This new game would have been called “MediEvil 3: Fate’s Arrow”, a title that was later reused as an inside Easter egg for the name of a mini-game (Arrow o’ Fate) in MediEvil: Resurrection. Loosely, the story would continue from where MediEvil 2 left off, with Sir Dan travelling back in time to Gallowmere. Specifically, he travels back 100 years before the events of MediEvil 1, and just a few weeks before the Battle of Gallowmere is due to occur. We know that by rights, Sir Daniel Fortesque will be shot in the eye by the first arrow thus freeing up his men to fight on to victory, unburdened by his ‘leadership’. But Dan learns that the timeline has somehow changed: a mysterious new figure has aligned herself with Zarok – an Egyptian sorceress: Kiyante.

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Kiya has played Dan like a fiddle: tricking him into rescuing her, stealing the Time Machine and delivering her into the company of the one figure from history whose evil ambitions (and talents) mirror her own. By using the fabled Anubis Stone she will aid Zarok by raising an army of undead. She will ensure that living Sir Dan doesn’t die so soon and instead sticks around long enough to truly doom his brave compatriots. If that happens, together Zarok and Kiyante would achieve a crushing victory, the earth would be overrun with demons and mankind enslaved.

The aim of the game was for Sir Dan to keep the timeline pure by stealing the Anubis Stone and ensuring that his cowardly living self is firstly compelled into leading the battle charge and falls at the first arrow, allowing Zarok to be defeated and history to play out as it should. This was also to be a chance to reflect on the real story of Sir Dan and in doing so to appreciate the true hero he has become in death compared to the miserable individual he was in life (there would have been a few shades of the British comedy series Black Adder here, season one specifically).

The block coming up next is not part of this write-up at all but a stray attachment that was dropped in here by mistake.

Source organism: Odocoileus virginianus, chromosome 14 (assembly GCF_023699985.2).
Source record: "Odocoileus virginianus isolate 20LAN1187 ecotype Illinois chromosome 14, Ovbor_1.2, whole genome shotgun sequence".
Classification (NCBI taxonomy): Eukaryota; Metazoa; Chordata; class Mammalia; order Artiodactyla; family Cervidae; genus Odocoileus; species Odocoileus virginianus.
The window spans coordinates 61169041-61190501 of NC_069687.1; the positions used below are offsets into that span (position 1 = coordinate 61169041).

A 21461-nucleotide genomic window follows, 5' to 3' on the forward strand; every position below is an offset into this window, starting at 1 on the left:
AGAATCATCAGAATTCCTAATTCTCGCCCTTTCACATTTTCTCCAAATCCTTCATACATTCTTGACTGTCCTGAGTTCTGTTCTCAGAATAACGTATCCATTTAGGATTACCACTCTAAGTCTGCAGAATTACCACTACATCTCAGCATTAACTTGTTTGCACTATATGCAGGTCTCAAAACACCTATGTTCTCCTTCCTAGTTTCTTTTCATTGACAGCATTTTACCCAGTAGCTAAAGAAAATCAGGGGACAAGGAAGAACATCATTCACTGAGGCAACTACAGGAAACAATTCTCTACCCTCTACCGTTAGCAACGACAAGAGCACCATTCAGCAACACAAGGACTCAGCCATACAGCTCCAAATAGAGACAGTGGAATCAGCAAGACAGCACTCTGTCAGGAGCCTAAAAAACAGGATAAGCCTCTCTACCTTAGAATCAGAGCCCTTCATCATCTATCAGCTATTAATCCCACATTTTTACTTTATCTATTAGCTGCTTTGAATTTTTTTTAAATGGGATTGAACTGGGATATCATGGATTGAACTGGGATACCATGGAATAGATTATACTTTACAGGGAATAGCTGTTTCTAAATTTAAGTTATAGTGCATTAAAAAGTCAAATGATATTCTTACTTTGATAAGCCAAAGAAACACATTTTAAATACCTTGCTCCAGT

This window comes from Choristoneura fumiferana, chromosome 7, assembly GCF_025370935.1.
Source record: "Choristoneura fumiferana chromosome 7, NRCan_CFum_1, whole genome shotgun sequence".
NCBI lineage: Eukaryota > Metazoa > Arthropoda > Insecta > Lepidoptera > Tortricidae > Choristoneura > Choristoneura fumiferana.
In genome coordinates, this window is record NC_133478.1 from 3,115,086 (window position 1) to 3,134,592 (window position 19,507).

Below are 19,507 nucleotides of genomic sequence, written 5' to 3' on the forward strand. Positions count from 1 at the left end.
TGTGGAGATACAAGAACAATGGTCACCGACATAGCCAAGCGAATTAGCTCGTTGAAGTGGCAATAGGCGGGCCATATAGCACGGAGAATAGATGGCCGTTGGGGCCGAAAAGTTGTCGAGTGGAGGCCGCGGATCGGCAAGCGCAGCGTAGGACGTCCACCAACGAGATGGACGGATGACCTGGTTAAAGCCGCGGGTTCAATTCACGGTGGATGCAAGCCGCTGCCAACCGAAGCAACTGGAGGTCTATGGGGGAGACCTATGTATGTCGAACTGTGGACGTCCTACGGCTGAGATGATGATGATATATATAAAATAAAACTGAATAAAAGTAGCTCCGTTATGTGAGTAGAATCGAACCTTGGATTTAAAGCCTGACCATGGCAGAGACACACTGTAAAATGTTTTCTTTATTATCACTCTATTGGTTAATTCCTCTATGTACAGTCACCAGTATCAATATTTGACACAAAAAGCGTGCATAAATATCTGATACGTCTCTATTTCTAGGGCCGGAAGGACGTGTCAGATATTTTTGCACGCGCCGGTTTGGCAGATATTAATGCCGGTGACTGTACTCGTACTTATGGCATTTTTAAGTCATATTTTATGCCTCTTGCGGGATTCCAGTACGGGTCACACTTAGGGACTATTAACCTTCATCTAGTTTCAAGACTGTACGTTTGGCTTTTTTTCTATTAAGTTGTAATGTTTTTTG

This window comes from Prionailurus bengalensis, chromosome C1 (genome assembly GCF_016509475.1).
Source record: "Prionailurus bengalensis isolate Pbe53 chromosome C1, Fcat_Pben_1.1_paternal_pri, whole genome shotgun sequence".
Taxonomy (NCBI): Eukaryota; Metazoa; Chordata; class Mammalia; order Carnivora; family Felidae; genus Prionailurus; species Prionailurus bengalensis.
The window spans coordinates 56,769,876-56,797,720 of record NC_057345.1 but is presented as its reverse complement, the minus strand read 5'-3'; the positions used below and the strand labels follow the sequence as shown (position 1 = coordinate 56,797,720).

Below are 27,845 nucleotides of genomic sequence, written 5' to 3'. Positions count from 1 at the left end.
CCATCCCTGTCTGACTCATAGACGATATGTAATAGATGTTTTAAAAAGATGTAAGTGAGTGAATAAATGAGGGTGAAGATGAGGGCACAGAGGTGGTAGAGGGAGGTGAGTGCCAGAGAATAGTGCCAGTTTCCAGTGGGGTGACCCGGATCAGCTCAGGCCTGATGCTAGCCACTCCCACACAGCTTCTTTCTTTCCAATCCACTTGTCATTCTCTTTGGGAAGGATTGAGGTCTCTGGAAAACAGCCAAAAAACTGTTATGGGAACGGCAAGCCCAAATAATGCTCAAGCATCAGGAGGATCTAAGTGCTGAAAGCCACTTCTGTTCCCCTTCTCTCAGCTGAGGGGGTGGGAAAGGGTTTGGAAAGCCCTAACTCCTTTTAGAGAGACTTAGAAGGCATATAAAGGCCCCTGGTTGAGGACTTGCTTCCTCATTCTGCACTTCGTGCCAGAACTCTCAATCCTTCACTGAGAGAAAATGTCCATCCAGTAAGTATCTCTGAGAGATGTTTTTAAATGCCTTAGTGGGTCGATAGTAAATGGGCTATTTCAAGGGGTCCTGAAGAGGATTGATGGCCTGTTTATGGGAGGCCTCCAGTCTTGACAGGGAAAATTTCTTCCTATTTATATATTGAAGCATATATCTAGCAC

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MediEvil 3 would have borrowed a few ideas from Primal, featuring a companion sidekick character who would be a key figure to the game. In this case, the companion is Lupo – Sir Dan’s originally-under-appreciated, but utterly faithful hound who first meets skeleton Sir Dan at the beginning of the game and then joins him in his journey.  A squeaky dog toy was going to be an item you could throw around to direct his attacks, especially against larger enemies and bosses. Generally he would tear around as an AI character, loosely following you and doing general side-kickey stuff.